The Big U

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The Big U
Big-u-cover.png
First edition
AuthorNeal Stephenson
CountryUnited States
LanguageEnglish
GenreSatire
PublisherVintage Books
Publication date
1984
Media typePrint (Hardback & Paperback)
Pages320
ISBN0-380-81603-2
OCLC45162137
813/.54 21
LC ClassPS3569.T3868 B5 2001

The Big U (1984) is a novel by American writer Neal Stephenson. His first published novel, it is a satire of campus life.

Plot [edit]

The story chronicles the disillusionment of a number of young intellectuals as they encounter the realities of the higher education establishment parodied in the story. Over time their lives and sanity disintegrate in different ways through a series of escalating events that culminates with a full-scale civil war raging on the campus of American Megaversity..

Told in the first person from the perspective of Bud, a lecturer in Remote Sensing who is new to the university, the book attacks and makes fun of just about every conceivable group at university, though its portraits of the nerds/computer scientists/role players tend to be more detailed than those of other factions.

The events take place at a fictitious big university consisting of a single building (a central complex with eight towers containing student housing), making the university an enclosed universe of its own. Stephenson uses this fact to take what starts as a mostly realistic satire and move it further and further into the realm of improbability, with giant radioactive rats, hordes of bats and a lab-made railgun.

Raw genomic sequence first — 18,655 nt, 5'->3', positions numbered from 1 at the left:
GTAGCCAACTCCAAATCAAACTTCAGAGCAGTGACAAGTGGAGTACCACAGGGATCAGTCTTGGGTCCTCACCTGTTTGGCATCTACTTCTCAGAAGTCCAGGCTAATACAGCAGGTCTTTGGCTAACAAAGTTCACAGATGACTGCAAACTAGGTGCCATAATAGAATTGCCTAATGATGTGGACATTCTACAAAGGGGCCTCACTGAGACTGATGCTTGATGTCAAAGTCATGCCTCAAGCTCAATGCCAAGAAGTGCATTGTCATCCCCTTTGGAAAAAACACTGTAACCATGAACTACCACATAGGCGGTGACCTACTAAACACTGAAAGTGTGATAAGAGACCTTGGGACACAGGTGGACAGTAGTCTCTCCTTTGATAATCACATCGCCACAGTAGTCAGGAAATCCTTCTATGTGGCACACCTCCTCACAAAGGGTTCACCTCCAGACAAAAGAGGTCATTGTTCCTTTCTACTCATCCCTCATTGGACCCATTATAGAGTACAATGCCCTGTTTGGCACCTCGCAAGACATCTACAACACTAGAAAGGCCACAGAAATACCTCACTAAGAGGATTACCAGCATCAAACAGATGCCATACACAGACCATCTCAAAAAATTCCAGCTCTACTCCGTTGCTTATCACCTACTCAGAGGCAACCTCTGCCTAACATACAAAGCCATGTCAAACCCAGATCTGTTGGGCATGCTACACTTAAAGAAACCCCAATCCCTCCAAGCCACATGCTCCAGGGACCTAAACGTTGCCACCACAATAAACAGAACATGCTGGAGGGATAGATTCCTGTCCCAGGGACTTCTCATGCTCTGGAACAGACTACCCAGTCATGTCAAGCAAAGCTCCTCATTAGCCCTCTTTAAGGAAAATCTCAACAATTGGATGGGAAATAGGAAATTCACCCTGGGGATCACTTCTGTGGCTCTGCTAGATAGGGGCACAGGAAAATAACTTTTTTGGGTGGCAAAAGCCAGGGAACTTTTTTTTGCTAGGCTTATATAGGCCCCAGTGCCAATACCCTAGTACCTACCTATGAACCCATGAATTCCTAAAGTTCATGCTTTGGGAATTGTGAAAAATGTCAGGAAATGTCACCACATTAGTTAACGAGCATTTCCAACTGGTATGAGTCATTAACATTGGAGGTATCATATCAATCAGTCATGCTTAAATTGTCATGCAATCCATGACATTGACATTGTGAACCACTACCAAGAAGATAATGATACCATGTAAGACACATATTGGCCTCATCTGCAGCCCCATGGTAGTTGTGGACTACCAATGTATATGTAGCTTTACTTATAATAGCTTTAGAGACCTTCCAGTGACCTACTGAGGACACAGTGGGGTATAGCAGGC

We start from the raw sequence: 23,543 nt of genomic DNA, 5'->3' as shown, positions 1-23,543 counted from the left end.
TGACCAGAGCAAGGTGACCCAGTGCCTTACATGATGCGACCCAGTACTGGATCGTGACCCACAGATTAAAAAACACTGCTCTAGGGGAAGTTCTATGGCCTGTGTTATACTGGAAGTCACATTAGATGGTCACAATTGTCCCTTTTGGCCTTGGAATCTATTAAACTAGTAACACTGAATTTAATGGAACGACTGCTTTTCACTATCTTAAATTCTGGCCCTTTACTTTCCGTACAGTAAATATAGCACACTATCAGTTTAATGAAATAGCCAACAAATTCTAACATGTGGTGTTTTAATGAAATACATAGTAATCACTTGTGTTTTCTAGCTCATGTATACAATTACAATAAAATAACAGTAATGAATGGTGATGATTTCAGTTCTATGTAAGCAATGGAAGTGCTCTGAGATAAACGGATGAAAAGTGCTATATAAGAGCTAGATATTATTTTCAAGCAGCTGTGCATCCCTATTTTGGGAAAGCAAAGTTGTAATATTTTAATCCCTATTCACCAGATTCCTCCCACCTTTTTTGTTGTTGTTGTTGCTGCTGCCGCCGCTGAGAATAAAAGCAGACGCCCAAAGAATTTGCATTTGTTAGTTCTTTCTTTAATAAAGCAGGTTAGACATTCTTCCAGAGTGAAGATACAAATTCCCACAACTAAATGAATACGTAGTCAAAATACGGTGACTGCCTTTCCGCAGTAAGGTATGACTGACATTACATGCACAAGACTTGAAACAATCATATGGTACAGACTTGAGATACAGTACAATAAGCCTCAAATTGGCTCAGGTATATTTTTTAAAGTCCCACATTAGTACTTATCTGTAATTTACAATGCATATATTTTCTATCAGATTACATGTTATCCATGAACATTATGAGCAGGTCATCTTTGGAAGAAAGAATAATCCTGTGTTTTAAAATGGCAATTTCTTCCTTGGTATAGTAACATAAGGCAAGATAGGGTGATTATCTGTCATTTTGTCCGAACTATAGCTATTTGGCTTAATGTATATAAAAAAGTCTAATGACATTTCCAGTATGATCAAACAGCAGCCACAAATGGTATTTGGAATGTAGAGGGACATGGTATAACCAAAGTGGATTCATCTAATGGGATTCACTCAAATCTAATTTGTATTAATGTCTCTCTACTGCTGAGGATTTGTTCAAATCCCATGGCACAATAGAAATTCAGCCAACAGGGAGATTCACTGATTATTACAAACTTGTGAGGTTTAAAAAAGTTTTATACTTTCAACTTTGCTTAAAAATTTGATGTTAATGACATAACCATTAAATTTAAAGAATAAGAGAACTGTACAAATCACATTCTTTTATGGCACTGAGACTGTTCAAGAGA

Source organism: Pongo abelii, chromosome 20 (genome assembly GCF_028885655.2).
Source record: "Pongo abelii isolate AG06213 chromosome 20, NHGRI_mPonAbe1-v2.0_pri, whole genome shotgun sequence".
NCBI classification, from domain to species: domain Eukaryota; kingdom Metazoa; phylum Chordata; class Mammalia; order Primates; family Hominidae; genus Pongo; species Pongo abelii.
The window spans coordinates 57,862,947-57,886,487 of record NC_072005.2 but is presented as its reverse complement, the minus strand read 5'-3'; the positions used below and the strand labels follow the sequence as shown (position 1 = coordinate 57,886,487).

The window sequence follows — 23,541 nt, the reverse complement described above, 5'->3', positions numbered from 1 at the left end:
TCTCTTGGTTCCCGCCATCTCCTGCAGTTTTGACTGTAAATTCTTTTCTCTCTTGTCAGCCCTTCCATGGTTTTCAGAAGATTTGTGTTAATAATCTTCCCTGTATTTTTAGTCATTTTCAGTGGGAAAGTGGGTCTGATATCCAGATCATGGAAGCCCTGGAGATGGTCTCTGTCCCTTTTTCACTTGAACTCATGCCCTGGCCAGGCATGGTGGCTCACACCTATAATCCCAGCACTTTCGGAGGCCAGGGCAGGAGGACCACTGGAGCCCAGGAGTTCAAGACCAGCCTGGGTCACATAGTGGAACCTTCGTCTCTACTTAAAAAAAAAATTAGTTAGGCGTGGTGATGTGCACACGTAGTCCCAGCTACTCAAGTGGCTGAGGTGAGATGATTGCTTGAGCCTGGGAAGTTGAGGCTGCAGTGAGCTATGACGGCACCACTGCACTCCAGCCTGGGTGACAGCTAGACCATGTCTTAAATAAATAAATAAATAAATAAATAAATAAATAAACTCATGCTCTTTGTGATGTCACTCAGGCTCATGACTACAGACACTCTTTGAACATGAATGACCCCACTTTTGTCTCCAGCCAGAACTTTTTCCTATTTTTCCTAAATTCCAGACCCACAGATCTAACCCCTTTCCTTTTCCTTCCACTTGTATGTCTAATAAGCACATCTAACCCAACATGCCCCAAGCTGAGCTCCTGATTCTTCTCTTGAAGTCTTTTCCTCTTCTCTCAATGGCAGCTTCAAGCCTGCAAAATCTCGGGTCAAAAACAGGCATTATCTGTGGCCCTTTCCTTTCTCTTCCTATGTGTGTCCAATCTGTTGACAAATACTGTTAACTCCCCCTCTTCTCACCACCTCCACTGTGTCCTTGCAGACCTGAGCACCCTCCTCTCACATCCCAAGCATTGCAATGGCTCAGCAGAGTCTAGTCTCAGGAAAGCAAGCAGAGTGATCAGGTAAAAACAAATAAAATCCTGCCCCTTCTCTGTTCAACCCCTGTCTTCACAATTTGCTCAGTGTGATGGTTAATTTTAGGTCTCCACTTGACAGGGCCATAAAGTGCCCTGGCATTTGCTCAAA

The book was written while Stephenson attended Boston University. The fictional campus' design is based on a BU dormitory, Warren Towers.[citation needed] Located at 700 Commonwealth Avenue in Boston, Massachusetts, it is one of the largest dorms in the US. The character of President Septimius Severus Krupp shares a number of similarities with then–BU President John Silber, although his name—like those of his predecessors as president of the big U—is taken from the Roman Emperor Septimius Severus. The neon Big Wheel sign plays a part reminiscent of the Boston Citgo sign just east of the BU campus in Kenmore Square.

Literary significance and criticism[edit]

Stephenson has said he is not proud of this book.[1] When Stephenson's Snow Crash was published in 1992, the book that became a best-seller and vaulted him to fame, The Big U was out of print and Stephenson was content to leave it that way. When original editions began selling on eBay for hundreds of dollars, he relented and allowed The Big U to be republished, saying that the only thing worse than people reading the book was paying that much to read it.

Connections to Stephenson's later work[edit]

  • Julian Jaynes' theory of the bicameral mind used by Stephenson in this novel to explain the behavior of some of the cult-like student groups is an important part of the plot of Snow Crash.
  • The idea of institutions of learning also serving as repositories of nuclear waste reappears in Anathem.

See also[edit]

References[edit]

  1. ^ Neal Stephenson states that "The Big U is what it is: a first novel written in a hurry by a young man a long time ago." Author website Archived 2011-05-20 at the Wayback Machine

Sources[edit]